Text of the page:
What does it take to write a children’s opera? Clarity, accessibility, an open-hearted story with a touch of danger (happily resolved) are all a good start; and you find them, mostly, in Mark-Anthony Turnage’s new Coraline, which the Royal Opera has just premiered offsite at the Barbican. Advertised as “accessible to all ages”, the libretto is based on a Neil Gaiman tale for young readers about an 11-year-old girl who finds a secret door into a parallel world: initially attractive, ultimately sinister, replete with lessons about life. It’s Lewis Carroll for our own times. And the story comes through loud and clear in a sharp staging by Aletta Collins, cleverly designed, with strong performances – especially from Mary Bevan in the title role, playing an 11-year-old with surprising credibility.

The only problem is a score that’s Turnage-lite, revisiting the sound-worlds of his previous operas but without their brutal energy. Blandly straightforward vocal writing camouflages pointless complications in the orchestra. And my guess is that while children will enjoy the piece as drama, the music will mean nothing to them. A lost opportunity.

Kraków in southern Poland is a city that feels more Catholic than the Vatican; and over Easter, the entire population seemed to be on their knees in church. But when they weren’t at Mass they were at Misteria Paschalia, a festival of period performance focused this time round on British works and artists. The programme was curated by John Butt, the exuberant conductor/scholar who was in residence with his Edinburgh-based Dunedin Consort. And the key event was a Butt-directed account of Handel’s Samson: an oratorio that once rivalled Messiah in popularity, though it tends to be remembered these days only for hit numbers like Let the Bright Seraphim.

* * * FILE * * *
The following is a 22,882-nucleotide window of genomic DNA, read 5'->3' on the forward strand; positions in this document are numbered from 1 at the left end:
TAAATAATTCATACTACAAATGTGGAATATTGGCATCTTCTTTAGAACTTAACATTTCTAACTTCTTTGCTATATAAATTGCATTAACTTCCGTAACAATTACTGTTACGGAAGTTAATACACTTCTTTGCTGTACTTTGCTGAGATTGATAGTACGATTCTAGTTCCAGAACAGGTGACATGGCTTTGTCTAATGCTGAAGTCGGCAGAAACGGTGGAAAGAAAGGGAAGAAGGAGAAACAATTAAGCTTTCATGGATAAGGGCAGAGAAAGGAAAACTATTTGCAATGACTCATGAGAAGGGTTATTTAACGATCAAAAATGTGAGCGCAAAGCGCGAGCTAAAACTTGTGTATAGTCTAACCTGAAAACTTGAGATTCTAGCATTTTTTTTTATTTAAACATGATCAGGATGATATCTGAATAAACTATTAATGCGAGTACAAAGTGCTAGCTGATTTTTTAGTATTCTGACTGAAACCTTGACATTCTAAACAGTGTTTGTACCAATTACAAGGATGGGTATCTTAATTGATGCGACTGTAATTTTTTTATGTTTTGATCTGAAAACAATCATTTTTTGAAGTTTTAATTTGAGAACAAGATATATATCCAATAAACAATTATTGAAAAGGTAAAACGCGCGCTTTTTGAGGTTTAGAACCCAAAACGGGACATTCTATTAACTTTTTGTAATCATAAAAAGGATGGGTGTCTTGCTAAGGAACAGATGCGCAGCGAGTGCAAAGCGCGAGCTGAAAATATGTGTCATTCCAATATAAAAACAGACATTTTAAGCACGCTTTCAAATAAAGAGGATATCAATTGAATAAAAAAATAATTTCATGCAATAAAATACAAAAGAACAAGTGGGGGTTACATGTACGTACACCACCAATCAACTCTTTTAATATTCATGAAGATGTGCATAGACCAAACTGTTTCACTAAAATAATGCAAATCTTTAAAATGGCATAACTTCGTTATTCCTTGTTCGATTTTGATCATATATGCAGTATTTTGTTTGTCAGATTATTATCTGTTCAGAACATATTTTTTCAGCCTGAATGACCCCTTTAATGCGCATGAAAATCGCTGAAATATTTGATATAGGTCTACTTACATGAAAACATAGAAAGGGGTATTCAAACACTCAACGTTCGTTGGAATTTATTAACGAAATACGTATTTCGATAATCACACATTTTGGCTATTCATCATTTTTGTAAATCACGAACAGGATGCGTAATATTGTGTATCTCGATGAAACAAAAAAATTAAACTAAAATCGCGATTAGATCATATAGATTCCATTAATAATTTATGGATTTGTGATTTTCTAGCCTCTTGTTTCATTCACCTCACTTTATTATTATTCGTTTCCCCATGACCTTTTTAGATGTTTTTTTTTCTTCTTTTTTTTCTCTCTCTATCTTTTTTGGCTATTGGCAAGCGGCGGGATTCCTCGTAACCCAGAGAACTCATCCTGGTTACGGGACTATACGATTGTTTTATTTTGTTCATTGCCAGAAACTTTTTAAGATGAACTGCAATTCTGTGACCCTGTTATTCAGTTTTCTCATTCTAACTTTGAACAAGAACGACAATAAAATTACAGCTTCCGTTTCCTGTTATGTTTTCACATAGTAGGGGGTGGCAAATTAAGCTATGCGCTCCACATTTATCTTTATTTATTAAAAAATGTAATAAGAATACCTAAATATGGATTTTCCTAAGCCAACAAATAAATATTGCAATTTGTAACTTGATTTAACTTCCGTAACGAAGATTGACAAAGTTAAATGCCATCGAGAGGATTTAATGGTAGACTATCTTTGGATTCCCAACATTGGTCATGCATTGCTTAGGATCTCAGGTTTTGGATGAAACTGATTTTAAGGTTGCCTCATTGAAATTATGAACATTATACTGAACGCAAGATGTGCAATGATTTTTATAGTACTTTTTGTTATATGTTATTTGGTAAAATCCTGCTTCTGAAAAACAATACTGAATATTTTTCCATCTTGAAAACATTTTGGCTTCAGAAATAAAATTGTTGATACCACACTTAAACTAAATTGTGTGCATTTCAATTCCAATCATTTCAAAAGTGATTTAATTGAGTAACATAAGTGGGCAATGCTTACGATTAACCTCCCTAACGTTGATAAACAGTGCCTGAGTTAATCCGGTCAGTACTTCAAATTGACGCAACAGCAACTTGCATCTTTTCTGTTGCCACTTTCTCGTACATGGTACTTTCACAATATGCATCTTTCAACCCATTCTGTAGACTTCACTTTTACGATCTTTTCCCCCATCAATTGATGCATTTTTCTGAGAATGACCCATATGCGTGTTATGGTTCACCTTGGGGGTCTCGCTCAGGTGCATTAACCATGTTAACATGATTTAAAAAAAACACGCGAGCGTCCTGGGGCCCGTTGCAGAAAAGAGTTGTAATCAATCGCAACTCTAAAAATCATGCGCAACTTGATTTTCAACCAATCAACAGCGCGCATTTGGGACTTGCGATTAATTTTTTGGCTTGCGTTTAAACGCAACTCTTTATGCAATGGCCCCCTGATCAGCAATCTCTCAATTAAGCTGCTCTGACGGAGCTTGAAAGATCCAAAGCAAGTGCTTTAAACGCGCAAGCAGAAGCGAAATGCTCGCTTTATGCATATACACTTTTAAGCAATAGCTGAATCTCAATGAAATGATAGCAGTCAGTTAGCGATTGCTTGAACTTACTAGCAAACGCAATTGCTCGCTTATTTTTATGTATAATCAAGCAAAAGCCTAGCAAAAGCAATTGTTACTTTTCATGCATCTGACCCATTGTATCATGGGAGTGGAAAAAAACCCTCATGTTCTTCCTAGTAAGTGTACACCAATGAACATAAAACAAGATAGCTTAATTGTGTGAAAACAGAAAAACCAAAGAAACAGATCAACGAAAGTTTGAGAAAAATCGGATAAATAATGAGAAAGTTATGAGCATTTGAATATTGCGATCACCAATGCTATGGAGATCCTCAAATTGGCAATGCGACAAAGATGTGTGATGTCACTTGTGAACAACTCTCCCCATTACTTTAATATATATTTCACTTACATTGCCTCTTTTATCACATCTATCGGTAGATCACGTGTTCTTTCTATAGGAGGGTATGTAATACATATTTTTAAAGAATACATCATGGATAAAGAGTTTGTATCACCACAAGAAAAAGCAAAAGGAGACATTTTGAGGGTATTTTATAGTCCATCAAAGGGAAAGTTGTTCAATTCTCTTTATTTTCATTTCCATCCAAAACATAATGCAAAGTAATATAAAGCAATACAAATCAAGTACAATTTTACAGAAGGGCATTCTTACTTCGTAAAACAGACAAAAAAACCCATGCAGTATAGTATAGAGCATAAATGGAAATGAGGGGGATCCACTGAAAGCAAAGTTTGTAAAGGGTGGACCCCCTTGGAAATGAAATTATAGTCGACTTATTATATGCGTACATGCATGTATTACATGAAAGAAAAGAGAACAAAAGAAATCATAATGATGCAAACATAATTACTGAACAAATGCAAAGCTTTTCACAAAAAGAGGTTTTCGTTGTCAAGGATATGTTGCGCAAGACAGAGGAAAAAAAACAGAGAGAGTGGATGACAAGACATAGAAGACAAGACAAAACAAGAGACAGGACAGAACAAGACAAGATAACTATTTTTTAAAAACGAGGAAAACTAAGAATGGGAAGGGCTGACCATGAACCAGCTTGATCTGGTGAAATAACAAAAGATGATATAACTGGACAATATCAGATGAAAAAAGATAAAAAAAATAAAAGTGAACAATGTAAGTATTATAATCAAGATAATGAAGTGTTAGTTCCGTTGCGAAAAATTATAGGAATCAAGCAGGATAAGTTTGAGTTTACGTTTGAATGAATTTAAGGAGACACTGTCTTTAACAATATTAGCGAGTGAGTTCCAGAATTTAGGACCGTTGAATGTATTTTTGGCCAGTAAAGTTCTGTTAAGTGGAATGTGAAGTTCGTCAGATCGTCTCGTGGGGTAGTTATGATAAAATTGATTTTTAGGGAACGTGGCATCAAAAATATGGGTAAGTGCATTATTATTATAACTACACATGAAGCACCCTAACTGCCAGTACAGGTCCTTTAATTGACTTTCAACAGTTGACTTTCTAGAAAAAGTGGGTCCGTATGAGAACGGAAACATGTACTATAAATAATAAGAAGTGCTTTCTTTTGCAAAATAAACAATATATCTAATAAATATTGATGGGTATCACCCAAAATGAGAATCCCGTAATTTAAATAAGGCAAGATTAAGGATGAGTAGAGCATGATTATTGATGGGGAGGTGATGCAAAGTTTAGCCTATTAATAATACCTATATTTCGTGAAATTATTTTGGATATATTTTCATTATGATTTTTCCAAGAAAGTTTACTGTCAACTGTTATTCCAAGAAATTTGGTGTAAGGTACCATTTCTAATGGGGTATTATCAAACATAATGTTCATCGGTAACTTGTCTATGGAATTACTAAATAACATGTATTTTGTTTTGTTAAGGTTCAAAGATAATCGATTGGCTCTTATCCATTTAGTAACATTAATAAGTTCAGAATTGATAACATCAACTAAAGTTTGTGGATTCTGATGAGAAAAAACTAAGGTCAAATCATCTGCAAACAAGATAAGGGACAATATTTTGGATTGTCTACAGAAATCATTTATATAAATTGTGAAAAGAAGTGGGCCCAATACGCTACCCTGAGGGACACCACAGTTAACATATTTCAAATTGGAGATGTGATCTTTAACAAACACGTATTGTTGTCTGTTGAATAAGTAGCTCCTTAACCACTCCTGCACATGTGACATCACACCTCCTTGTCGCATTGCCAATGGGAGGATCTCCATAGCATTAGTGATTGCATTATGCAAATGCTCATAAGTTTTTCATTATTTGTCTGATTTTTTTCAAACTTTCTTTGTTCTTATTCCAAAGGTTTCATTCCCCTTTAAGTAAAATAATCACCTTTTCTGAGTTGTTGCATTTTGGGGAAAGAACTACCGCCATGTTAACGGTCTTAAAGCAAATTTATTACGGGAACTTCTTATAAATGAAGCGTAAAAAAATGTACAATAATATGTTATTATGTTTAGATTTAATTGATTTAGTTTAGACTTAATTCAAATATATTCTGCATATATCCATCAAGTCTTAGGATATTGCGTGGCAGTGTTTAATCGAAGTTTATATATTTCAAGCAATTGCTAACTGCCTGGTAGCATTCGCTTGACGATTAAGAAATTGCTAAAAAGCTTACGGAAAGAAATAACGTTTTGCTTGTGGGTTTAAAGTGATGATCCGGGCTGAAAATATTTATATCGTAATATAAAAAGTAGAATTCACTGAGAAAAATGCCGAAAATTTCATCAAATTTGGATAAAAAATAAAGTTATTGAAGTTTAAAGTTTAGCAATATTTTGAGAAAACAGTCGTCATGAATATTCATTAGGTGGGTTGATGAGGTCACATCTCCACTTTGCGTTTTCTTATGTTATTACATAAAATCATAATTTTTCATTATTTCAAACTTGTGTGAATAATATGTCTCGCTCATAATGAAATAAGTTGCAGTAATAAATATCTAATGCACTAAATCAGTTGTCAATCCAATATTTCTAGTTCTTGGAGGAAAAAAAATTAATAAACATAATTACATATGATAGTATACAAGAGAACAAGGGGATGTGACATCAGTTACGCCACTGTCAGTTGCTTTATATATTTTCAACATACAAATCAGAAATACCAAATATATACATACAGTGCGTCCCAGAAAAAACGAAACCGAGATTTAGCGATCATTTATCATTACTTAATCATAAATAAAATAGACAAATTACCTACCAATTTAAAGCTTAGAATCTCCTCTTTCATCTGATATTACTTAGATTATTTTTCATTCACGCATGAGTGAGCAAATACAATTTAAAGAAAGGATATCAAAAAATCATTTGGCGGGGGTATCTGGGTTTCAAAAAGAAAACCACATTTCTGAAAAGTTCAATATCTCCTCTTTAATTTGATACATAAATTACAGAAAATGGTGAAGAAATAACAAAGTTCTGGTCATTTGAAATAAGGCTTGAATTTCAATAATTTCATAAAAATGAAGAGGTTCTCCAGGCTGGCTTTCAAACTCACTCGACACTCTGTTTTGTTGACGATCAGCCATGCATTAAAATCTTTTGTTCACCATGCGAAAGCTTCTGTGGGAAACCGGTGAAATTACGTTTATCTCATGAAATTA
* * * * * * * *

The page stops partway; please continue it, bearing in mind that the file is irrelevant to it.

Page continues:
Exquisitely performed by the Dunedin players, who are easily the foremost period band in Scotland, it had a pleasing line-up of soloists led by the rising young tenor James Way – who didn’t quite have the physique for Samson but sang well and, thanks to Handel’s librettist, didn’t have to reduce palaces to rubble before our eyes. It’s a peculiarity of Samson that nothing happens through most of the piece, and when the key moment of drama finally arrives … it’s reported rather than experienced.

The most moving thing I heard in Kraków, though, was a programme of Purcell given by Les Cris de Paris, a French band whose approach to English music was engagingly dissimilar to the way the English do it: technically less polished but with heartfelt sensitivity. There was a time when nobody in France thought our composers worthwhile. It’s a joy to know that things have changed.

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